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The revolution will not be televised…

A common theme in conversations this week has been a feeling of uncertainty. Many people feel that times are changing and that they aren’t being told the full story.

In the middle of lots of depressing news stories about the Eurozone and the inevitable faux-pas of the President of FIFA, narrated to us in soundbites, and even the news imploding in on itself in the Leveson Inquiry, there has been another news item that, although it has made a massive impact, has hardly been mentioned on the television and radio. The Occupy Wall Street eviction took place this week and was widely reported on Twitter and through live streams on the internet. Books burned, laptops trashed, peaceful protesters arrested. This protest has been running on a large scale for months, and is still going on as I write. We all know it’s going on but it’s being scantly reported. Do we all, therefore, realise that we are being censored? Does anyone really care?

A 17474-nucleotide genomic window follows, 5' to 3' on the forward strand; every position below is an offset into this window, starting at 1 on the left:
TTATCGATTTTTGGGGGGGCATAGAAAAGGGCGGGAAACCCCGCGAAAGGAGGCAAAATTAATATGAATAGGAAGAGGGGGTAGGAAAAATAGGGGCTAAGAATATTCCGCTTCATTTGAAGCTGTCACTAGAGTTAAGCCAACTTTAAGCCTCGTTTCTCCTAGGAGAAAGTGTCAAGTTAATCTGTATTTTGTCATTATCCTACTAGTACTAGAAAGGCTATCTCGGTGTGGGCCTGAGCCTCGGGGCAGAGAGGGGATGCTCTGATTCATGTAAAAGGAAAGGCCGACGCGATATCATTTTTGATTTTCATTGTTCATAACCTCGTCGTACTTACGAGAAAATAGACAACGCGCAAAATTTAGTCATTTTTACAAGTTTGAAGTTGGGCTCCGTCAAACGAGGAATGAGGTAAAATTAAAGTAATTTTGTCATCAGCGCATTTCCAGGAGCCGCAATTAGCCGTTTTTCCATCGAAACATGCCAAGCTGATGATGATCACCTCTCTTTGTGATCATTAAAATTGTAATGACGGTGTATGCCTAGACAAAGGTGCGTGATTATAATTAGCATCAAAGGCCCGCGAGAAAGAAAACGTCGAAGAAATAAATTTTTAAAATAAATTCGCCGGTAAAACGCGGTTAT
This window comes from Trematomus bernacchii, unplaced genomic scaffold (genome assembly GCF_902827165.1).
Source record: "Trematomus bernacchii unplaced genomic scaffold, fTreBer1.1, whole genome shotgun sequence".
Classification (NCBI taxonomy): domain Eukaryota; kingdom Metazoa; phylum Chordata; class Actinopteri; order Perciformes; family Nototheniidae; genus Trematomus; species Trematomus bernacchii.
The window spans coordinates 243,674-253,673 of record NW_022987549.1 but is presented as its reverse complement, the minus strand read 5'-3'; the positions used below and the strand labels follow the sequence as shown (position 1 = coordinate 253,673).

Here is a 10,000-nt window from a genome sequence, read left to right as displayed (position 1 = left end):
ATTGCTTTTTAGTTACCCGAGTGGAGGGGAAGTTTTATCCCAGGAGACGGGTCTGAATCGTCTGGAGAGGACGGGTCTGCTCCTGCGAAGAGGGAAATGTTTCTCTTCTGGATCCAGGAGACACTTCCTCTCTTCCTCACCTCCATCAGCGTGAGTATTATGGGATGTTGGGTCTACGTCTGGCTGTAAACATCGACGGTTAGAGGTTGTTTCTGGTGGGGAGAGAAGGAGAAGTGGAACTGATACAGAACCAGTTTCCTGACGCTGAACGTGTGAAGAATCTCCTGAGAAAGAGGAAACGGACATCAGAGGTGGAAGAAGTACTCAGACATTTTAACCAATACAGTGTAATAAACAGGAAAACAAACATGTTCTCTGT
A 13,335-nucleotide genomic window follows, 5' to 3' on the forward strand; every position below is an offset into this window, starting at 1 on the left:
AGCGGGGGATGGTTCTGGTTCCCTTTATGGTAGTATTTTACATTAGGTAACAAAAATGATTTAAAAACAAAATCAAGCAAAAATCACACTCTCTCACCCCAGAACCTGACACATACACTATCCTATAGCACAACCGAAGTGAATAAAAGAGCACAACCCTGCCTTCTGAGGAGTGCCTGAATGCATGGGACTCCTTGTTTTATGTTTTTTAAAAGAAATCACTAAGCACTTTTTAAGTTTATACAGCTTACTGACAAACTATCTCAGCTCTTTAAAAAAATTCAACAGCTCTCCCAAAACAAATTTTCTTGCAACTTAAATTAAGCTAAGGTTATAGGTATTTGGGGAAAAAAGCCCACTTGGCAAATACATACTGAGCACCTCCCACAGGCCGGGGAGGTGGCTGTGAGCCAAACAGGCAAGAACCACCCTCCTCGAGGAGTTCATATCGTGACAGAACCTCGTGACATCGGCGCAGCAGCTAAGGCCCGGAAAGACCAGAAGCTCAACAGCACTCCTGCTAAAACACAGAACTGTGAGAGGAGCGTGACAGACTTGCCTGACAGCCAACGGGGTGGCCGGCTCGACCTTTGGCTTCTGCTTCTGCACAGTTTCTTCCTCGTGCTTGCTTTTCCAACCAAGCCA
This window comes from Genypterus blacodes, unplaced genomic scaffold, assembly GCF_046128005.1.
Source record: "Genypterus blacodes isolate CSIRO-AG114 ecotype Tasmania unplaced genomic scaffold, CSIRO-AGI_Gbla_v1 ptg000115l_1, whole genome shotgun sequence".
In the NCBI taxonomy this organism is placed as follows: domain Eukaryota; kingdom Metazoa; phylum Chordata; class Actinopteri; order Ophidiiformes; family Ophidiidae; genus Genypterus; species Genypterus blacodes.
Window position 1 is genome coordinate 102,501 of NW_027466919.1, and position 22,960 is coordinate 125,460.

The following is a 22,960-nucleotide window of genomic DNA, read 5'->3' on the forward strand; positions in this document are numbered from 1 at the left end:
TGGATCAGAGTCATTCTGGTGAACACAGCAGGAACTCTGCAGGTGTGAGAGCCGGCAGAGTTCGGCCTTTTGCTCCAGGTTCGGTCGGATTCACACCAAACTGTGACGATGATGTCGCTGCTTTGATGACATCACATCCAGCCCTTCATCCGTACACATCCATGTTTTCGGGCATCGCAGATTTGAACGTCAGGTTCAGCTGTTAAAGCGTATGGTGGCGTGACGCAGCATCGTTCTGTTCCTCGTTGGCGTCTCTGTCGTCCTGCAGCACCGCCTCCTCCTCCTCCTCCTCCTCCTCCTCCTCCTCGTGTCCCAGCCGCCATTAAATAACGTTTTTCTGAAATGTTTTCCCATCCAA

It seems that there are protests going on all over the world, uprisings in many countries on most continents, yet it’s business as usual for those in control of our media and newspapers. It’s obvious that things are changing, that people who have previously been satisfied with their lives are now dissatisfied and eager to do something about it. But there are a lot of people who are so caught up in X-Factor and Eastenders, and of course, themselves and their own self promotion, who don’t want to do anything about it. As long as things stay the same and their lives revolve around the routine of a TV schedule, then they are happy to sit at home, oblivious to the suffering of others.
Many people who talk freely about Occupy are afraid to follow the organisation on the social networking site, because of ‘how it looks’. Many people are not even discussing it hoping that it will go away and they can just get back to their TV whilst those less fortunate face increasing difficulty. But it’s difficult to escape the underlying feeling of uncertainty of redundancy, finance cuts leading to service cuts, and price hikes that is now affecting every working family. Stoicism is admirable, as is the ‘keep calm and carry on’ attitude, but perhaps its time to be authentic, start thinking critically and ask why we are being censored?
Gil Scott-Heron had it right. The revolution will not be televised.